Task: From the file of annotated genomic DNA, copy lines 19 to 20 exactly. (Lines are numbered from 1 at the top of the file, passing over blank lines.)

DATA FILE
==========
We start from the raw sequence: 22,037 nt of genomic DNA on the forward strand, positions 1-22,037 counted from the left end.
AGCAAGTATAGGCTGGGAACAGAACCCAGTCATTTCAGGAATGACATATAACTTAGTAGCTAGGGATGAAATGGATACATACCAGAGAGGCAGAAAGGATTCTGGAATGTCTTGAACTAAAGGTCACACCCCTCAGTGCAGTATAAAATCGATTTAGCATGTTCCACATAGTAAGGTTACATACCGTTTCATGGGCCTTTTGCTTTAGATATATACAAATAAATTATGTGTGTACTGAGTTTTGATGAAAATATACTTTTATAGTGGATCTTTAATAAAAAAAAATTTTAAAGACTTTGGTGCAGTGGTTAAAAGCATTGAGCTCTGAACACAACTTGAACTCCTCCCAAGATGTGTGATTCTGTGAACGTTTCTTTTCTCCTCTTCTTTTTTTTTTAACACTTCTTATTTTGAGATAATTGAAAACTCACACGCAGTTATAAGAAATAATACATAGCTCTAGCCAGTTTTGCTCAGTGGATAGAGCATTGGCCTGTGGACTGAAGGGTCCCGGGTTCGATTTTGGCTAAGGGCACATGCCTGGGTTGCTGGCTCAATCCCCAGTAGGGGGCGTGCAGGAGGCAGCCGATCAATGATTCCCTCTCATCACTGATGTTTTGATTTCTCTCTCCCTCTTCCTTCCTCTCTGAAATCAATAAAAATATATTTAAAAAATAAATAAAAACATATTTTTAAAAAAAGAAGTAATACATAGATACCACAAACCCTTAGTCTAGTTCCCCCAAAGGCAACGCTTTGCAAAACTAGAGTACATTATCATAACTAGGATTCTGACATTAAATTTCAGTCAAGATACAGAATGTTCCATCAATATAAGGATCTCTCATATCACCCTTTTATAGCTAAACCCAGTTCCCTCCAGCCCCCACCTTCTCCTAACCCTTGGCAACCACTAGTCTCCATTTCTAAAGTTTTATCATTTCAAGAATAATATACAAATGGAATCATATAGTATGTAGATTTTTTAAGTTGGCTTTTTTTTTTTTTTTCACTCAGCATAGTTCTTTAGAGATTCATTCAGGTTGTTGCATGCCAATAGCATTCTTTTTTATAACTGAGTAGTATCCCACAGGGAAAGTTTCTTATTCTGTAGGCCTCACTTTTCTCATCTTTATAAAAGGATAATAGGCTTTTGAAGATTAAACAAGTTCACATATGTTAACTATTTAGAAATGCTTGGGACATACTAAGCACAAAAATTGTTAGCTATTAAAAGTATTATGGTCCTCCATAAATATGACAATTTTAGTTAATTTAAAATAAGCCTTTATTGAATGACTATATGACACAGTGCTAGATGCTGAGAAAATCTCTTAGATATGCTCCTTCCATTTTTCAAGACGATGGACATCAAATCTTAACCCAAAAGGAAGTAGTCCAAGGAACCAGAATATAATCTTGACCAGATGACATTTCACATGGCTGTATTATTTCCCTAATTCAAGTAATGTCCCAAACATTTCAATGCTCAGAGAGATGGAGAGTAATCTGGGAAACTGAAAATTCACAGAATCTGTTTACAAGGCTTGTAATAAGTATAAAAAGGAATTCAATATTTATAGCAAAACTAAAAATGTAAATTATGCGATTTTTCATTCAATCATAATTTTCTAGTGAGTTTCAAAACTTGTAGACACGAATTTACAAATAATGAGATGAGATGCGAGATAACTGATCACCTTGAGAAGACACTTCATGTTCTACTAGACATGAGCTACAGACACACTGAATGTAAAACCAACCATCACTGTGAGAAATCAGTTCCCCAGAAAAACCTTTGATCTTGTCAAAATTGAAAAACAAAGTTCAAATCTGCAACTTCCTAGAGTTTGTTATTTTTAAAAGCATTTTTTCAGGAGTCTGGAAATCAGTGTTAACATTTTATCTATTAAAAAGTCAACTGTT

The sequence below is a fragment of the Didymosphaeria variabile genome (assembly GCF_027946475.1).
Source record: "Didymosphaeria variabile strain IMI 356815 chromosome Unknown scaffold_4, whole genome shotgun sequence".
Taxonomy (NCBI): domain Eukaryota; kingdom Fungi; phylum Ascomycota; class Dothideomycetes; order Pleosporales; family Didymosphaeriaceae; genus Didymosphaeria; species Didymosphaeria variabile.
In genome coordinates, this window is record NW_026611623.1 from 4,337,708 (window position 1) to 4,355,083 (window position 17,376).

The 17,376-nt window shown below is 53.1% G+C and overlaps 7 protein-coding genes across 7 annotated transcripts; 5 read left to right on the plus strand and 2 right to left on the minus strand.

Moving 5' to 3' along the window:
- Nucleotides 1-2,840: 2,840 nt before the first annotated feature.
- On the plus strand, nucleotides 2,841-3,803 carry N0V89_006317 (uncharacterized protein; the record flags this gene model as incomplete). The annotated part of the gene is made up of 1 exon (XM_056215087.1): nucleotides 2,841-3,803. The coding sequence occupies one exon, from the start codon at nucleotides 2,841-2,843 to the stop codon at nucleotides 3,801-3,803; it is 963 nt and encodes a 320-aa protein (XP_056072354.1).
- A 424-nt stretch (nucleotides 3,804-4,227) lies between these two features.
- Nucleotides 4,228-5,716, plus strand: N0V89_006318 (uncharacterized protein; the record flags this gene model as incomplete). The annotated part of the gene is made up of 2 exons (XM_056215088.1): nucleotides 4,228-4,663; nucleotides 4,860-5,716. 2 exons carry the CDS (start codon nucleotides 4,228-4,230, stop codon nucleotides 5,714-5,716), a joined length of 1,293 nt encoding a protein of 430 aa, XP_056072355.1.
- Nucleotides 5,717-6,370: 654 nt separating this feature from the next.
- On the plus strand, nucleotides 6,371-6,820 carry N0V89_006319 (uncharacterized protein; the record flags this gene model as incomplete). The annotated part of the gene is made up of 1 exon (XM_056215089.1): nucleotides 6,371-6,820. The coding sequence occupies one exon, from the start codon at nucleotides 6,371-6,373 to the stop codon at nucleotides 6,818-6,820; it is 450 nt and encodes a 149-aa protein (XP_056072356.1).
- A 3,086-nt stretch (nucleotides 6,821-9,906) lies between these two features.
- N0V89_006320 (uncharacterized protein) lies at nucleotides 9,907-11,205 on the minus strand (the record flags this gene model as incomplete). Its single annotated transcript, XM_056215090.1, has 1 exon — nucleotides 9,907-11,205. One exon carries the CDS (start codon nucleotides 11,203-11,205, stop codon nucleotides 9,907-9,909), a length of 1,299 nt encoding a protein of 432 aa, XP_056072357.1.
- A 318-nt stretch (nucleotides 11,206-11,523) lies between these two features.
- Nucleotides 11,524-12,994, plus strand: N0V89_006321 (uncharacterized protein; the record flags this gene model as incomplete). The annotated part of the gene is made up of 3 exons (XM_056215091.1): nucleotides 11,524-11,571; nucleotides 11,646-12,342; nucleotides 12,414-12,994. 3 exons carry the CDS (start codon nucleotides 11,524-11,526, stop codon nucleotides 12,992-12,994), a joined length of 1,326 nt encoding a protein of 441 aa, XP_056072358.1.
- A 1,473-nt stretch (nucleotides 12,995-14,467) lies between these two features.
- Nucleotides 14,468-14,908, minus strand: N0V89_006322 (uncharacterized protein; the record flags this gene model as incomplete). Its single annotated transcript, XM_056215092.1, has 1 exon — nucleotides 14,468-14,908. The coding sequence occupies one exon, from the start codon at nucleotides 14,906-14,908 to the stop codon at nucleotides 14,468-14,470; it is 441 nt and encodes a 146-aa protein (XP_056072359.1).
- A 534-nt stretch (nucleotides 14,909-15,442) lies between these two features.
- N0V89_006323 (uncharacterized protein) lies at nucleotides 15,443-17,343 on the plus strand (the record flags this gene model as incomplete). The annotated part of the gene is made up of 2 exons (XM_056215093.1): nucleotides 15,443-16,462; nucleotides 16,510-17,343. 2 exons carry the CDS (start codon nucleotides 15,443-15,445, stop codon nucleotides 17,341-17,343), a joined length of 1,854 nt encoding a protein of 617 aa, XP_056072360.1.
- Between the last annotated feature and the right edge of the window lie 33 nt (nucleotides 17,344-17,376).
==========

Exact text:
- A 1,473-nt stretch (nucleotides 12,995-14,467) lies between these two features.
- Nucleotides 14,468-14,908, minus strand: N0V89_006322 (uncharacterized protein; the record flags this gene model as incomplete). Its single annotated transcript, XM_056215092.1, has 1 exon — nucleotides 14,468-14,908. The coding sequence occupies one exon, from the start codon at nucleotides 14,906-14,908 to the stop codon at nucleotides 14,468-14,470; it is 441 nt and encodes a 146-aa protein (XP_056072359.1).